Workers' Compensation Court of Appeals


Lancaster, J.


Henry A. Peterson,



O.R. Anderberg Construction and
CIGNA Insurance Company,


Northland Maintenance Corporation and
Western National Mutual Insurance Company,


Filed: November 25, 1998
Office of Appellate Courts


1. The 1995 amendments to Minn. Stat. §  176.191 compelling arbitration of equitable apportionment apply only in those situations in which the sole dispute is how responsibility for benefits should be allocated among successive employers and their respective insurers when all are undisputedly liable for some portion of the employee's disability for the period in question.

2. Where subsequent liability causation had been placed in dispute, the compensation judge had jurisdiction to apportion liability.

Heard, considered, and decided by the court en banc.


This workers' compensation matter comes before this court by certiorari on the relation of O.R. Anderberg Construction Company and its workers' compensation liability insurer, CIGNA Insurance Company, to review a decision of the Workers' Compensation Court of Appeals (WCCA) affirming an equitable allocation of liability. Concluding that Minn. Stat. § 176.191, subds. 1a and 5 did not deprive the compensation judge of jurisdiction over the equitable allocation dispute, we affirm.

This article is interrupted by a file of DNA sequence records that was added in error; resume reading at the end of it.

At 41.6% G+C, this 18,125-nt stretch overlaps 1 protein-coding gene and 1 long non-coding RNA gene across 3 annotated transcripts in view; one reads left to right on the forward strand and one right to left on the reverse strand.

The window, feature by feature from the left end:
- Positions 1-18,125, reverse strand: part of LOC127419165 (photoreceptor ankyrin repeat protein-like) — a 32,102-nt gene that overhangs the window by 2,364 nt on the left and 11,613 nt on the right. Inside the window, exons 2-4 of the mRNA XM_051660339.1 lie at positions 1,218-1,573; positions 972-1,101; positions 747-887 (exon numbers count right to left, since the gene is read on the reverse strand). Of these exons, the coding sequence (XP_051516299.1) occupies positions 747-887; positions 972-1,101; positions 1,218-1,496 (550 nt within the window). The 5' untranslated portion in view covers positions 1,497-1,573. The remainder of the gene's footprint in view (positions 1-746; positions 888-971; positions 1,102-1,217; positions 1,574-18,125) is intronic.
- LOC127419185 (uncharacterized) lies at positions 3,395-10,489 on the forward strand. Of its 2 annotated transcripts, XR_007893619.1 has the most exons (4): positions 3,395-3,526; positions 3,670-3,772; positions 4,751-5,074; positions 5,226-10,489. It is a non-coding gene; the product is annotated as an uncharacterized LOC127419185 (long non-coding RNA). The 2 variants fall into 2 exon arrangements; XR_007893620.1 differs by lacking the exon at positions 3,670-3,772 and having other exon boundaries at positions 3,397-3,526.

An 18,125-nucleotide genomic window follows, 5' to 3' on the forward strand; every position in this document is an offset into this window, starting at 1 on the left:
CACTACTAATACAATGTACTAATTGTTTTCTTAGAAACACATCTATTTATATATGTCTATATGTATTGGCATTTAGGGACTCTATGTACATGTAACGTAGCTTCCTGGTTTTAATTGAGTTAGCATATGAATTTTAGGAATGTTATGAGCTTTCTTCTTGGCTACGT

On July 17, 1980, Henry Peterson sustained a compensable low back injury while employed as a union carpenter for O.R. Anderberg Construction. Anderberg and its workers' compensation liability insurer CIGNA (collectively Anderberg) accepted liability and paid various benefits, including 86.6 weeks of wage loss benefits. In March 1982, Peterson settled his claim for permanent partial disability benefits, and in May 1984, he settled additional claims, including wage loss and rehabilitation benefits, through May 25, 1988.